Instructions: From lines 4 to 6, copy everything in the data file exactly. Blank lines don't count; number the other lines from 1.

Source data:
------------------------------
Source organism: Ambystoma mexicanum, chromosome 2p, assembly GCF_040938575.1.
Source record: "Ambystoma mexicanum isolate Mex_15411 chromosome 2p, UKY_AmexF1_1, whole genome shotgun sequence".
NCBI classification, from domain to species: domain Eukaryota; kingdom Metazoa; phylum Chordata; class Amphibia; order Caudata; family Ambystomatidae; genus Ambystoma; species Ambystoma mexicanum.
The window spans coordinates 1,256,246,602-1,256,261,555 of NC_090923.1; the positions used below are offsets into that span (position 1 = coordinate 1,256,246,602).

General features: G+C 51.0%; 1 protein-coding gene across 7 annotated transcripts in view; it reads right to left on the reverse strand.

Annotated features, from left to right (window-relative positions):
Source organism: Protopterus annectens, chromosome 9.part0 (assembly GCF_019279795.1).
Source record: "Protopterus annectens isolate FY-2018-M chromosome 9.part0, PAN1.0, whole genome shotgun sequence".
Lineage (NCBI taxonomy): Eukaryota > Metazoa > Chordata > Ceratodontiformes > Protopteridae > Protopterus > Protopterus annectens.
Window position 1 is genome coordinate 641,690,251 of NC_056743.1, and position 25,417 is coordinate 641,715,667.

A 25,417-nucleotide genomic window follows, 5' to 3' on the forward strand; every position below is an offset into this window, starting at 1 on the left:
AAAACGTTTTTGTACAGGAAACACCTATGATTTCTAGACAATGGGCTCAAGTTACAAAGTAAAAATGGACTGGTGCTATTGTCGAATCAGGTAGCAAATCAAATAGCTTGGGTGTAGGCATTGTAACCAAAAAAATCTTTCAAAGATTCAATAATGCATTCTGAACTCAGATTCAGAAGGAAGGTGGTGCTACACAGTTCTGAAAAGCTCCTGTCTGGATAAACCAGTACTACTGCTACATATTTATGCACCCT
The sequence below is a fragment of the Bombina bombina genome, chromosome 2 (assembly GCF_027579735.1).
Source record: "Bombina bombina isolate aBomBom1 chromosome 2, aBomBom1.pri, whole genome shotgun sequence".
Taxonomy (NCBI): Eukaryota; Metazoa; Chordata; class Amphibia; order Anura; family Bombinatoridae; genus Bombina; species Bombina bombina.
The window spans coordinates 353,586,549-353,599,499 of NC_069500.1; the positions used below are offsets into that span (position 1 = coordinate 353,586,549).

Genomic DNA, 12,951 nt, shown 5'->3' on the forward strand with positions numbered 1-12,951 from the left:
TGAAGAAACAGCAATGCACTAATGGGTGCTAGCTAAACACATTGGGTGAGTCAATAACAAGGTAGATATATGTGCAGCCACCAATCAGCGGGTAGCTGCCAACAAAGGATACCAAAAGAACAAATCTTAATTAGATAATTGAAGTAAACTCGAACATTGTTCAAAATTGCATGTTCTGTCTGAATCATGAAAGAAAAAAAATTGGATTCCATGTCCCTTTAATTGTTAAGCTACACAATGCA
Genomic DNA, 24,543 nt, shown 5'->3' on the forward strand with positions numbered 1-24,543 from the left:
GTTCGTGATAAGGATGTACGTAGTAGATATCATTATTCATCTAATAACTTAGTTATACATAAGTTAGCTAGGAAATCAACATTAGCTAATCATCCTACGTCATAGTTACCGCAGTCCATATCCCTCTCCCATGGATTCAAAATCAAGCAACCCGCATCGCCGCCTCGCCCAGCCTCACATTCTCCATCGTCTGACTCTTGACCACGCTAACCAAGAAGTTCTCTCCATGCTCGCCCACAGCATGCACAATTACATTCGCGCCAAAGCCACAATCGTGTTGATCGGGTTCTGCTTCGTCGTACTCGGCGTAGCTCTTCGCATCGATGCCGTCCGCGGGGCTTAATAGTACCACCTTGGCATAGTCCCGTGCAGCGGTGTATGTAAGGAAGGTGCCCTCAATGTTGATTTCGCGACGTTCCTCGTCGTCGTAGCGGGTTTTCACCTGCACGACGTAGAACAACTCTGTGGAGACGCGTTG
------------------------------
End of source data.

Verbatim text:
The window spans coordinates 1,256,246,602-1,256,261,555 of NC_090923.1; the positions used below are offsets into that span (position 1 = coordinate 1,256,246,602).

General features: G+C 51.0%; 1 protein-coding gene across 7 annotated transcripts in view; it reads right to left on the reverse strand.

Annotated features, from left to right (window-relative positions):